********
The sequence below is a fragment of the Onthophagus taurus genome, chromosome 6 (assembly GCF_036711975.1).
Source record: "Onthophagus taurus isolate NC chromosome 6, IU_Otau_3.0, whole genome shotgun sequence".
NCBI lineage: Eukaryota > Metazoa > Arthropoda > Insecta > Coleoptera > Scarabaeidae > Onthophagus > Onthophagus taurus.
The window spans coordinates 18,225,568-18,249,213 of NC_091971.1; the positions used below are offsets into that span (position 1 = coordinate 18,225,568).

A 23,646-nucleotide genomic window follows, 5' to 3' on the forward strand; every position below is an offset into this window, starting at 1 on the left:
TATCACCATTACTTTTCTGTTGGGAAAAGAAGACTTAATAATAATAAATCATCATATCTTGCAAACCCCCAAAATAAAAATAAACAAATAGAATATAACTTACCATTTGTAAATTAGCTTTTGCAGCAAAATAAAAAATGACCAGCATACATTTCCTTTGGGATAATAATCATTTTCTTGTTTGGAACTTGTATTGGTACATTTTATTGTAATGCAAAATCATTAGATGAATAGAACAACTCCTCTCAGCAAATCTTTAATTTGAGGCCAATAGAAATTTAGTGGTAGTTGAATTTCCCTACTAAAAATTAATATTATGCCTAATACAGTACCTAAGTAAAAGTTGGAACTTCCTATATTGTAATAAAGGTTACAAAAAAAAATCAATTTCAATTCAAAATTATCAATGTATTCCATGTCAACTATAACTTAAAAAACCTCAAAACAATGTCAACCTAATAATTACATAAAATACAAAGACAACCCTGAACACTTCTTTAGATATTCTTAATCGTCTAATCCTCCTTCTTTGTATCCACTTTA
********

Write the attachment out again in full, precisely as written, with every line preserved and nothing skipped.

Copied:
The sequence below is a fragment of the Onthophagus taurus genome, chromosome 6 (assembly GCF_036711975.1).
Source record: "Onthophagus taurus isolate NC chromosome 6, IU_Otau_3.0, whole genome shotgun sequence".
NCBI lineage: Eukaryota > Metazoa > Arthropoda > Insecta > Coleoptera > Scarabaeidae > Onthophagus > Onthophagus taurus.
The window spans coordinates 18,225,568-18,249,213 of NC_091971.1; the positions used below are offsets into that span (position 1 = coordinate 18,225,568).

A 23,646-nucleotide genomic window follows, 5' to 3' on the forward strand; every position below is an offset into this window, starting at 1 on the left:
TATCACCATTACTTTTCTGTTGGGAAAAGAAGACTTAATAATAATAAATCATCATATCTTGCAAACCCCCAAAATAAAAATAAACAAATAGAATATAACTTACCATTTGTAAATTAGCTTTTGCAGCAAAATAAAAAATGACCAGCATACATTTCCTTTGGGATAATAATCATTTTCTTGTTTGGAACTTGTATTGGTACATTTTATTGTAATGCAAAATCATTAGATGAATAGAACAACTCCTCTCAGCAAATCTTTAATTTGAGGCCAATAGAAATTTAGTGGTAGTTGAATTTCCCTACTAAAAATTAATATTATGCCTAATACAGTACCTAAGTAAAAGTTGGAACTTCCTATATTGTAATAAAGGTTACAAAAAAAAATCAATTTCAATTCAAAATTATCAATGTATTCCATGTCAACTATAACTTAAAAAACCTCAAAACAATGTCAACCTAATAATTACATAAAATACAAAGACAACCCTGAACACTTCTTTAGATATTCTTAATCGTCTAATCCTCCTTCTTTGTATCCACTTTA